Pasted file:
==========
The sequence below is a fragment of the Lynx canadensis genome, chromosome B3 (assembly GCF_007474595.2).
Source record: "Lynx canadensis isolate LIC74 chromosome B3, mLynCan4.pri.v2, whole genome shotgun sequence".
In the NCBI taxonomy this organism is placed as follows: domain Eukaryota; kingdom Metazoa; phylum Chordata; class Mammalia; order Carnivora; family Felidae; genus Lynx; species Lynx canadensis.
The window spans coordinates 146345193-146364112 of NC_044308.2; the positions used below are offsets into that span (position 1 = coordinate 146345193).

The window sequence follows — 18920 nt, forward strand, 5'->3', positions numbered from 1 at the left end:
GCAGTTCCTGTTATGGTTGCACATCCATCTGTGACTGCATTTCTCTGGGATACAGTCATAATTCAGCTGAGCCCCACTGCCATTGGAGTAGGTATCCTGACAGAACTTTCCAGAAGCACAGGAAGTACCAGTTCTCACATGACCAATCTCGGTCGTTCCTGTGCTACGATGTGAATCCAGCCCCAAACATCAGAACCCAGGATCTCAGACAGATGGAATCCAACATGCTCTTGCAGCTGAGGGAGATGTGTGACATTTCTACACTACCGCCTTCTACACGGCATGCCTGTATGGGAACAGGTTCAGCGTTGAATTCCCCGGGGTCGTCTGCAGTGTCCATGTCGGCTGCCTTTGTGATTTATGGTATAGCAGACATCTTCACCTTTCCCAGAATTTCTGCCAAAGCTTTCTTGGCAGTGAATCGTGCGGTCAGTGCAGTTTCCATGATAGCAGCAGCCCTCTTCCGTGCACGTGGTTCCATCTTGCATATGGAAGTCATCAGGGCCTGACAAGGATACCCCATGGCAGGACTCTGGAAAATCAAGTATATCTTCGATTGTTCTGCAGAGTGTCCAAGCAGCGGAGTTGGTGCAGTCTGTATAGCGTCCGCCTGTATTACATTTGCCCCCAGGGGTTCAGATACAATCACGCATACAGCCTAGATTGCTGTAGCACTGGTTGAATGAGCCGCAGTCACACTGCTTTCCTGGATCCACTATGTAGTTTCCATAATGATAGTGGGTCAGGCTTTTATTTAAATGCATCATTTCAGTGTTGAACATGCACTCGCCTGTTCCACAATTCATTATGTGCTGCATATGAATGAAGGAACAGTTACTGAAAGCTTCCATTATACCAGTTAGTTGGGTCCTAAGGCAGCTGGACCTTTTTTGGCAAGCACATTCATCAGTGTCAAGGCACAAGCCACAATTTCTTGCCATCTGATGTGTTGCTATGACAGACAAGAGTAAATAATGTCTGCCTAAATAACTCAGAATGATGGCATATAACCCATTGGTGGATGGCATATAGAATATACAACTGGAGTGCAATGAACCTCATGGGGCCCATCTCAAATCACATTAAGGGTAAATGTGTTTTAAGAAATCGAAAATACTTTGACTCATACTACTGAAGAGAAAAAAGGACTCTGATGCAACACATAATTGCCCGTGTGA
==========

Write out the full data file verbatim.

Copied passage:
The sequence below is a fragment of the Lynx canadensis genome, chromosome B3 (assembly GCF_007474595.2).
Source record: "Lynx canadensis isolate LIC74 chromosome B3, mLynCan4.pri.v2, whole genome shotgun sequence".
In the NCBI taxonomy this organism is placed as follows: domain Eukaryota; kingdom Metazoa; phylum Chordata; class Mammalia; order Carnivora; family Felidae; genus Lynx; species Lynx canadensis.
The window spans coordinates 146345193-146364112 of NC_044308.2; the positions used below are offsets into that span (position 1 = coordinate 146345193).

The window sequence follows — 18920 nt, forward strand, 5'->3', positions numbered from 1 at the left end:
GCAGTTCCTGTTATGGTTGCACATCCATCTGTGACTGCATTTCTCTGGGATACAGTCATAATTCAGCTGAGCCCCACTGCCATTGGAGTAGGTATCCTGACAGAACTTTCCAGAAGCACAGGAAGTACCAGTTCTCACATGACCAATCTCGGTCGTTCCTGTGCTACGATGTGAATCCAGCCCCAAACATCAGAACCCAGGATCTCAGACAGATGGAATCCAACATGCTCTTGCAGCTGAGGGAGATGTGTGACATTTCTACACTACCGCCTTCTACACGGCATGCCTGTATGGGAACAGGTTCAGCGTTGAATTCCCCGGGGTCGTCTGCAGTGTCCATGTCGGCTGCCTTTGTGATTTATGGTATAGCAGACATCTTCACCTTTCCCAGAATTTCTGCCAAAGCTTTCTTGGCAGTGAATCGTGCGGTCAGTGCAGTTTCCATGATAGCAGCAGCCCTCTTCCGTGCACGTGGTTCCATCTTGCATATGGAAGTCATCAGGGCCTGACAAGGATACCCCATGGCAGGACTCTGGAAAATCAAGTATATCTTCGATTGTTCTGCAGAGTGTCCAAGCAGCGGAGTTGGTGCAGTCTGTATAGCGTCCGCCTGTATTACATTTGCCCCCAGGGGTTCAGATACAATCACGCATACAGCCTAGATTGCTGTAGCACTGGTTGAATGAGCCGCAGTCACACTGCTTTCCTGGATCCACTATGTAGTTTCCATAATGATAGTGGGTCAGGCTTTTATTTAAATGCATCATTTCAGTGTTGAACATGCACTCGCCTGTTCCACAATTCATTATGTGCTGCATATGAATGAAGGAACAGTTACTGAAAGCTTCCATTATACCAGTTAGTTGGGTCCTAAGGCAGCTGGACCTTTTTTGGCAAGCACATTCATCAGTGTCAAGGCACAAGCCACAATTTCTTGCCATCTGATGTGTTGCTATGACAGACAAGAGTAAATAATGTCTGCCTAAATAACTCAGAATGATGGCATATAACCCATTGGTGGATGGCATATAGAATATACAACTGGAGTGCAATGAACCTCATGGGGCCCATCTCAAATCACATTAAGGGTAAATGTGTTTTAAGAAATCGAAAATACTTTGACTCATACTACTGAAGAGAAAAAAGGACTCTGATGCAACACATAATTGCCCGTGTGA